There is a big hole in the Internet and it’s bleeding passwords. Or at least that is what one would understand from following various media reports about “Heartbleed”, that ominous flaw in the design of the Internet’s basic encryption method, the SSL. Just by reading (and listening to and watching) the media, one could be excused of thinking that the Internet as we know it has come to an end. Slogans like “Internet safety is gone” and “Replace all your passwords now!” were being shouted repeatedly (didn’t they tell us that passwords were useless anyway? and didn’t they say that 99.9% of the passwords are 123456 anyway?)
Regardless of the actual severity of this flaw, two things come to mind when analyzing the public and media’s behavior regarding Heartbleed. The first is that the media is thirsty for cyber-related stories, and is willing to blow any story out of proportion just to make the headlines – especially if it can be said to be “relevant to everyone” and “puts us all in danger.” But this is not surprising – there is a very unhealthy relationship between the media, the Cybersec industry and the public – each doing its share to evoke panic and misinformation.
What I find more disconcerting is that some people and organizations use such incidents to increase awareness of cyber threats and turn this into a call for action. While there is nothing wrong with raising awareness, I do believe that using it too much – i.e scaring people – achieves the opposite effect. Want an easy way of verifying this? Just ask the people around you (normal folk, not industry techies) if they have heard of Heartbleed. Many of them (especially in the U.S.) will probably say yes. Then ask how many of them have changed their passwords as a result of this being made public. I can almost guarantee that the answer will be zero. The explanation for this is simple – when people are presented with a catastrophe, they tend to do absolutely nothing. If nothing is safe anymore, than why bother doing something?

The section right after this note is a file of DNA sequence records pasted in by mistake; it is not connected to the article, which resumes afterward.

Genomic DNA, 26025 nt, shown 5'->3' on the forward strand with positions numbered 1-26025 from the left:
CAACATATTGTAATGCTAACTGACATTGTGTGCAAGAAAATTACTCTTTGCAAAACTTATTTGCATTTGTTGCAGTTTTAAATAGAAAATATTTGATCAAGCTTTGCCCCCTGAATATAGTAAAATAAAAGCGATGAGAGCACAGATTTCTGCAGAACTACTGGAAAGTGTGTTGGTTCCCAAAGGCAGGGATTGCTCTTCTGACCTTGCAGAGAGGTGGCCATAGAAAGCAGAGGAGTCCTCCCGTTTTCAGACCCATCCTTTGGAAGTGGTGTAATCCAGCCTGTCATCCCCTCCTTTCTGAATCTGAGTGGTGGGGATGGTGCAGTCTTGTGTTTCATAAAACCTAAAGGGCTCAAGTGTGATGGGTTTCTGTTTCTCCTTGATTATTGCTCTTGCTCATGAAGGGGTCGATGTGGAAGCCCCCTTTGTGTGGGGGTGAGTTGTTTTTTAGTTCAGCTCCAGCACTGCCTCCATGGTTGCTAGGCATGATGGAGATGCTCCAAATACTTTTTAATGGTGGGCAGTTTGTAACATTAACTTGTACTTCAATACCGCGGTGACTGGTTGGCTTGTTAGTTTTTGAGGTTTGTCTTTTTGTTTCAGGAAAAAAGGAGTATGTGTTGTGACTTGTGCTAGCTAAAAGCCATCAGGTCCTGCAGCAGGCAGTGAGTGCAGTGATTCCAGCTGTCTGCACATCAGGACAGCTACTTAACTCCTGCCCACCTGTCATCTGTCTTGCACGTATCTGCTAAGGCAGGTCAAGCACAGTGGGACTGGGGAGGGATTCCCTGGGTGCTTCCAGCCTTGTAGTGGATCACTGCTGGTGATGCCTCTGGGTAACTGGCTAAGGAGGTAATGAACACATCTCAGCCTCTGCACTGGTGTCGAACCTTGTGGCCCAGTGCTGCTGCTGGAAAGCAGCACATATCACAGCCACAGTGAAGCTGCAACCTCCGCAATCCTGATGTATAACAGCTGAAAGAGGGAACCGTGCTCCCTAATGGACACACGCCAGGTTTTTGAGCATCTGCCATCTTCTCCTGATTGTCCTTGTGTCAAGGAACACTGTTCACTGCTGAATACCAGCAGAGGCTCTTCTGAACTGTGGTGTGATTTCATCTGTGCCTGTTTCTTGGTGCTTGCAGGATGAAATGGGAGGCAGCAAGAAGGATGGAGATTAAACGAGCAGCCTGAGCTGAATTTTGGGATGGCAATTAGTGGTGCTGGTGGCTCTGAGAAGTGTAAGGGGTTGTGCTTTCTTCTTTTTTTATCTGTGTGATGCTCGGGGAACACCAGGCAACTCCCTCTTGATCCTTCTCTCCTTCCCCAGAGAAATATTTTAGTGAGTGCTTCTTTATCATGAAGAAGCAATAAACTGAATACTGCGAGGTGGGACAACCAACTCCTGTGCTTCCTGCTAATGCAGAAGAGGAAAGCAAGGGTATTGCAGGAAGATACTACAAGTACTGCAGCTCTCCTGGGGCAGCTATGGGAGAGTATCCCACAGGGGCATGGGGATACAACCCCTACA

And that is exactly the problem. By creating panic, we also create apathy, when we should evoke emotion and move people to act – seek professional advice, check their systems for breaches, whatever. We should be stating very clearly the REAL threats and the REAL remedies, even if they make less appealing headlines. Only then do we stand the slightest chance that the “Average Joe” will stop, listen and act differently than before. “Make them aware, not scared” should be our motto.